Ashes to Ashes
In Norse legends, Yggdrasil, or the Tree of the World, is sacred and mythical and, by most accounts, an ash tree.
Magic aside for just a moment, the ash also has practical uses. Its bark and leaves have been used in traditional medicines; its wood has been used to make carriages, boats, airplanes, furniture, musical instruments, and for smoking food. Cows, goats, and rabbits enjoy munching on its leaves and branches. Some species of ash can live to be 300 years old.
Roy Siefert (above), a man who knows and loves trees—he was Tioga State Forest district forester from 1999-2014—was keeping the proverbial weather eye on the “good bit of ash” growing on his Chatham Township property. It wasn’t that he was anticipating anything unexpected from his trees—quite the contrary.
“I knew about the emerald ash borer coming,” he says. “Once it is present, it is pretty much determined that the ash trees will die.”
The EAB, Agrilus planipennis, is native to Asia but has been labeled as an invasive species in the U.S. It showed up in southeastern Michigan in 2002, likely arriving in this country on wood packing material. As of August 2017 it has been found in thirty-one states and in Ontario and Quebec. The female EAB lays her eggs in bark crevices and the resulting larvae then munch their way around the tree’s inner bark, diminishing its ability to access and use water and nutrients. It is not only a death sentence for individual trees, but the subsequent mass loss of ash from the ecosystem has effects on other plant and animal species, as well as leading to changes in soil nutrients. And there are the millions of dollars in losses and costs to property owners, municipalities, and the lumber industry.
Knowing all this and more, Roy decided to cut his trees before they died. He explains that the wood can still be used then, but that the trees rot quickly when they’re left standing. That’s not only dangerous, but wasteful, and Roy had other ideas for his doomed ash. He approached Wheeland Lumber in Liberty about cutting his ash. Wheeland is a family-owned company he’d worked with in his capacity as district forester and whose methods and philosophies he found compatible.
And, just as important, he felt they would be helpful with what he wanted to do with the proceeds of the sale. Dave Schultz, a forester with Wheeland, explains that his employer has “made donations over the years to different things, but I’ve never seen one like this.” So, Dave continues, he told Roy he believed this was “a special thing” and that he would take it upon himself to handle the “logistics of the operation.” That included addressing Roy’s concerns about wet areas on his property that wouldn’t be conducive to the use of heavy equipment, and about having the “least amount of impact on the forest.” That led to a discussion about using horses to log out the trees.
“I met with Roy, and talked about how things would get paid out, about the timing, and a lot of different things,” Dave says. “I knew it was right up Roy’s alley to have it done with horses.” And it was. Using Belgians and mules, Laverne Keim, with Keim Logging in Ulysses, began work in mid-January and, within a month, the trees were all cut. Dave also counts adjoining landowner Dale Martin as a helpful contributor to the project, as he was willing to allow the use of portions of his property for the work. “There was a big wet area and a gully that would have been problematic without Dale’s help,” Dave notes.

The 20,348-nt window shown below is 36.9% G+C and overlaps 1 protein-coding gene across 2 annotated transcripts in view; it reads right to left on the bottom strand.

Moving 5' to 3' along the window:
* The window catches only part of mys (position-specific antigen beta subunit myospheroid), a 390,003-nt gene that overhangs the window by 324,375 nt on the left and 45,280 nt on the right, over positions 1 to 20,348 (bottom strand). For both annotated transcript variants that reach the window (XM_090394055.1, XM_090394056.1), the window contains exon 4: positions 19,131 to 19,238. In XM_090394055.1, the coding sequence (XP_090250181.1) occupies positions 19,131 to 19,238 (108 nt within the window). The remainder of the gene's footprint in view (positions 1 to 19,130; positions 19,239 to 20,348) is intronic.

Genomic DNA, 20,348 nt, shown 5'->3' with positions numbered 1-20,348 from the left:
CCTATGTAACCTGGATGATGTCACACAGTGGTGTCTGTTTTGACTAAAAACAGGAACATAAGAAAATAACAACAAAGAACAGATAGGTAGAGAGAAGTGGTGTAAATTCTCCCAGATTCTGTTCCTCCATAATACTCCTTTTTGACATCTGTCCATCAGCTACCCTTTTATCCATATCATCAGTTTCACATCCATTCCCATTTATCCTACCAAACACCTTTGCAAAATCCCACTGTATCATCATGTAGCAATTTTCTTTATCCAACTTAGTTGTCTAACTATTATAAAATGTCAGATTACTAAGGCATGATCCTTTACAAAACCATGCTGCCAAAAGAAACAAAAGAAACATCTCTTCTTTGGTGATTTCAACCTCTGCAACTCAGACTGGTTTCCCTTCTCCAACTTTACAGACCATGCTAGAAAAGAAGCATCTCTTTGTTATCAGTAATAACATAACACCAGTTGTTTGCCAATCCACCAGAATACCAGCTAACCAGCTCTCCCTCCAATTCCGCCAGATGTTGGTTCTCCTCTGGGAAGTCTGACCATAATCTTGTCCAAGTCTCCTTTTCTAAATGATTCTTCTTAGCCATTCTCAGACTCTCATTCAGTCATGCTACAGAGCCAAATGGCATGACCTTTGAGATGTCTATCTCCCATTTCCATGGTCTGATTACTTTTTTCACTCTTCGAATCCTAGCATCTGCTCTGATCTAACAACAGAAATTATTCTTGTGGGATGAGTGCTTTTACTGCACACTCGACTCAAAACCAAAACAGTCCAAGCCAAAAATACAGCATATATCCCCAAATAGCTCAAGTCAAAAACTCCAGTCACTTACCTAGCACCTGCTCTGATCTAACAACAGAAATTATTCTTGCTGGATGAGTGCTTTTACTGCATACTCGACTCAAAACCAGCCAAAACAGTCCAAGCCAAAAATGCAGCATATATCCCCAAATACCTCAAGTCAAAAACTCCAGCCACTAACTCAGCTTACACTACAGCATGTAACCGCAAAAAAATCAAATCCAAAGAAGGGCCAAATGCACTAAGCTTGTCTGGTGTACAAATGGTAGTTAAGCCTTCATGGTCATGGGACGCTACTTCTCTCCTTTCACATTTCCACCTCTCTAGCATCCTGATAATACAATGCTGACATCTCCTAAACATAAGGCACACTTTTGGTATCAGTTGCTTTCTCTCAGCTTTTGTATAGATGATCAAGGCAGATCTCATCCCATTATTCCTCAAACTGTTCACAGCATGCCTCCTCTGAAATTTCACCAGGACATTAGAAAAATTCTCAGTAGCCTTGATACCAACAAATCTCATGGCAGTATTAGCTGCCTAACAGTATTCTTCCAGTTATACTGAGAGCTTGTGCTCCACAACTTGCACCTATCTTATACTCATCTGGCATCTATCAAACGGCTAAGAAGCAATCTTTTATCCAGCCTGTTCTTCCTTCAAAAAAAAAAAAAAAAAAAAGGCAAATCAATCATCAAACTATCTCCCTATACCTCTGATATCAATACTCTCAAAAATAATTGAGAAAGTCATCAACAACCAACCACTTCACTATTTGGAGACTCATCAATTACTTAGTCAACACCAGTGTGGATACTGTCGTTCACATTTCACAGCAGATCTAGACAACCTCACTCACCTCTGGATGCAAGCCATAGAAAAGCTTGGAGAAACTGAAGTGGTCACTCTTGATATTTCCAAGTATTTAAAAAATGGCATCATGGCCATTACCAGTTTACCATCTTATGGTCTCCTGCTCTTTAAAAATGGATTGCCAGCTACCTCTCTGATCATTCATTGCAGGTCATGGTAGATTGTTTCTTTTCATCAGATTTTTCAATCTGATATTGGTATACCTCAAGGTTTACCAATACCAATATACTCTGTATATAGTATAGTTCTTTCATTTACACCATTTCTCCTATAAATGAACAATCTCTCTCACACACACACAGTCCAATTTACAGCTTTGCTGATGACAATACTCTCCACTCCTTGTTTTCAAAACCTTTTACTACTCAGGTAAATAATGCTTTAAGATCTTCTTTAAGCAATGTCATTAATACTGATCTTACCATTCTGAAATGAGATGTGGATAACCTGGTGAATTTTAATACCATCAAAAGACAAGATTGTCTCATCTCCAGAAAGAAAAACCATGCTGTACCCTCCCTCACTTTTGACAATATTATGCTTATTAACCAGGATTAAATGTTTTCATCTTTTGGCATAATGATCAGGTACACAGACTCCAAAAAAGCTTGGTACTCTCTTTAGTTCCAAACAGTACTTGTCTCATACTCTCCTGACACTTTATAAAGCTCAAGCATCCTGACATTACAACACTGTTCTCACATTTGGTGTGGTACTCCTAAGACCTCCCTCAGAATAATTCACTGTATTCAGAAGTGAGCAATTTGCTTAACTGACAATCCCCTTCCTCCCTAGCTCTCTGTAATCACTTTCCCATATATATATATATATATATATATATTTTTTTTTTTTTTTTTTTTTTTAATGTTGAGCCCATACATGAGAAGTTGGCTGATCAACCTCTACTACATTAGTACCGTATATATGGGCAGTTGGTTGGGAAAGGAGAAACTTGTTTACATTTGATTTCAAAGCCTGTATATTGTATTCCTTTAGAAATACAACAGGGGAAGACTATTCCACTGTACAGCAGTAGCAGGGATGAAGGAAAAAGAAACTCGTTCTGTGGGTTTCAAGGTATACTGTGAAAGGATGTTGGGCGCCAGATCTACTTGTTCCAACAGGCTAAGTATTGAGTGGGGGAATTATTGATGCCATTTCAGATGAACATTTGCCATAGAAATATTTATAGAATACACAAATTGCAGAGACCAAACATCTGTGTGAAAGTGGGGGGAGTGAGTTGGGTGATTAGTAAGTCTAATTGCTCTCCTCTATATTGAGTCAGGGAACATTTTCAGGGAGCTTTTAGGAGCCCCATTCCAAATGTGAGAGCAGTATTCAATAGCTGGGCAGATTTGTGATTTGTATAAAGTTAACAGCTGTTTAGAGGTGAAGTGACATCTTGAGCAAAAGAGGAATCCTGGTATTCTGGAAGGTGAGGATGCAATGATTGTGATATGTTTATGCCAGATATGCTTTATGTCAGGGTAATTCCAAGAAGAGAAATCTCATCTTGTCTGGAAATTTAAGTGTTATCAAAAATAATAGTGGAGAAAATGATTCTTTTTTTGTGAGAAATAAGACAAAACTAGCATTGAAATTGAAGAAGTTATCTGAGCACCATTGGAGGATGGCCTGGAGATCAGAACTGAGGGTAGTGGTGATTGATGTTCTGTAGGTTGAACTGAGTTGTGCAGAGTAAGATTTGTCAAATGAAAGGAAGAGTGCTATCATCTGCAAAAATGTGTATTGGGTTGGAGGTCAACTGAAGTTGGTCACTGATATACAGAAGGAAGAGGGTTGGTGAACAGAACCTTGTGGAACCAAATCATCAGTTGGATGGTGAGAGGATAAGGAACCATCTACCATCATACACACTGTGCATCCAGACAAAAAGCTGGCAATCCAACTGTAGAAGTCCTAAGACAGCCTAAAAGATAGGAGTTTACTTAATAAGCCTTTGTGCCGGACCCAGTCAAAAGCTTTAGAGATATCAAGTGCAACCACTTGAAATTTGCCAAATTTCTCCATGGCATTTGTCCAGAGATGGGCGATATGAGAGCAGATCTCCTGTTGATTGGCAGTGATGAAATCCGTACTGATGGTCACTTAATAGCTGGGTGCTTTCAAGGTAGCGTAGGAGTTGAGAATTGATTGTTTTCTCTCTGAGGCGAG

So, remember the magic of Yggdrasil?
When he was district forester, Roy often worked with Roger and Andy Graham, a Liberty-area father and son team who were loggers.
“We had a good rapport with them while we were working with state sales,” Roy recalls. Sadly, both men were killed in separate logging accidents, leaving, in Dave’s words, “a couple of boys who don’t have a dad or a granddad.” There was a fund set up for the boys, now teenagers, at First Citizens Community Bank, and Roy will be putting a portion of the money he’ll get from the sale of his ash trees into that fund.
He will also be donating to the North Central Pennsylvania Conservancy (www.npcweb.org) and to the Pennsylvania Forestry Association (www.paforestry.org). The PFA is the oldest forest conservation organization in the country, Roy notes, having started in 1886. The Conservancy, with a focus on land protection via means such as estate planning and easement purchase, is the entity that last year purchased 132 acres on either side of the Pine Creek Rail Trail along the Marsh Creek Road and has since created an additional access area to the trail there that includes a rest area and an enhanced wildlife viewing area.
Roy, in his characteristically understated way, says he opted to make these donations “mostly because of the work I do.” He serves on “a couple of different boards, specifically forest-related,” and says he “always thought of our forests as the greatest asset, our game lands, too.”
“A lot of it is payback for my enjoyment of the forests,” he continues. “People think of [forest] landowners only having property to make money off it, but [for him] it’s mostly for enjoyment, wildlife habitat, and privacy. Making money is not the primary thing, so I want to support organizations that have that philosophy.” He adds that he grew up in Bucks County, and when he visits it nowadays he doesn’t recognize it as the same place. He doesn’t want that to happen here.
“It is important to enjoy and value the natural resources around you,” he says. “You can use them but in a manner that ensures we have them for future generations.”